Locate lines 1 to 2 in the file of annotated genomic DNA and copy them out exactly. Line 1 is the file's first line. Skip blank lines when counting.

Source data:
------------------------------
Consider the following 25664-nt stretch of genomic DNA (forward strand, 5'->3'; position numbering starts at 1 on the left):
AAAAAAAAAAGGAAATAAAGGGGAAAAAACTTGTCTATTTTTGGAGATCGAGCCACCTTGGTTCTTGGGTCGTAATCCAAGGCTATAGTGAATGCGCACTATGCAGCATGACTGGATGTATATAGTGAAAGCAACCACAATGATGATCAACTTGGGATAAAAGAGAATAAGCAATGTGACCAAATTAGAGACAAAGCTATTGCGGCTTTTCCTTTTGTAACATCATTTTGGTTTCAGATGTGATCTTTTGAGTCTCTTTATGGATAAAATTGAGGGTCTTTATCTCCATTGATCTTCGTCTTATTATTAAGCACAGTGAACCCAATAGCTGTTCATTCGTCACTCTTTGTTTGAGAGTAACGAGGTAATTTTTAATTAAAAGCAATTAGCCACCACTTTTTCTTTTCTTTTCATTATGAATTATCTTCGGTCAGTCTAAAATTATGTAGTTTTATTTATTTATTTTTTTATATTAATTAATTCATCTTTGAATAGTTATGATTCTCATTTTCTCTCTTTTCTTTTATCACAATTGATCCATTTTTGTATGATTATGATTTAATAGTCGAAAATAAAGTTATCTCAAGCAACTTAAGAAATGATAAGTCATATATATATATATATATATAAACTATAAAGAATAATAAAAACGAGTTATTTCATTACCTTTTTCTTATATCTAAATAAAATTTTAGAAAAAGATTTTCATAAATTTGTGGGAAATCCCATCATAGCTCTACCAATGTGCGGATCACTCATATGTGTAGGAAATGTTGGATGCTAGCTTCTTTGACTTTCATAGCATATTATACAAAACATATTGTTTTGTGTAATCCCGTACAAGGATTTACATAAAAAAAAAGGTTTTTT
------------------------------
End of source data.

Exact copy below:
Consider the following 25664-nt stretch of genomic DNA (forward strand, 5'->3'; position numbering starts at 1 on the left):
AAAAAAAAAAGGAAATAAAGGGGAAAAAACTTGTCTATTTTTGGAGATCGAGCCACCTTGGTTCTTGGGTCGTAATCCAAGGCTATAGTGAATGCGCACTATGCAGCATGACTGGATGTATATAGTGAAAGCAACCACAATGATGATCAACTTGGGATAAAAGAGAATAAGCAATGTGACCAAATTAGAGACAAAGCTATTGCGGCTTTTCCTTTTGTAACATCATTTTGGTTTCAGATGTGATCTTTTGAGTCTCTTTATGGATAAAATTGAGGGTCTTTATCTCCATTGATCTTCGTCTTATTATTAAGCACAGTGAACCCAATAGCTGTTCATTCGTCACTCTTTGTTTGAGAGTAACGAGGTAATTTTTAATTAAAAGCAATTAGCCACCACTTTTTCTTTTCTTTTCATTATGAATTATCTTCGGTCAGTCTAAAATTATGTAGTTTTATTTATTTATTTTTTTATATTAATTAATTCATCTTTGAATAGTTATGATTCTCATTTTCTCTCTTTTCTTTTATCACAATTGATCCATTTTTGTATGATTATGATTTAATAGTCGAAAATAAAGTTATCTCAAGCAACTTAAGAAATGATAAGTCATATATATATATATATATATAAACTATAAAGAATAATAAAAACGAGTTATTTCATTACCTTTTTCTTATATCTAAATAAAATTTTAGAAAAAGATTTTCATAAATTTGTGGGAAATCCCATCATAGCTCTACCAATGTGCGGATCACTCATATGTGTAGGAAATGTTGGATGCTAGCTTCTTTGACTTTCATAGCATATTATACAAAACATATTGTTTTGTGTAATCCCGTACAAGGATTTACATAAAAAAAAAGGTTTTTT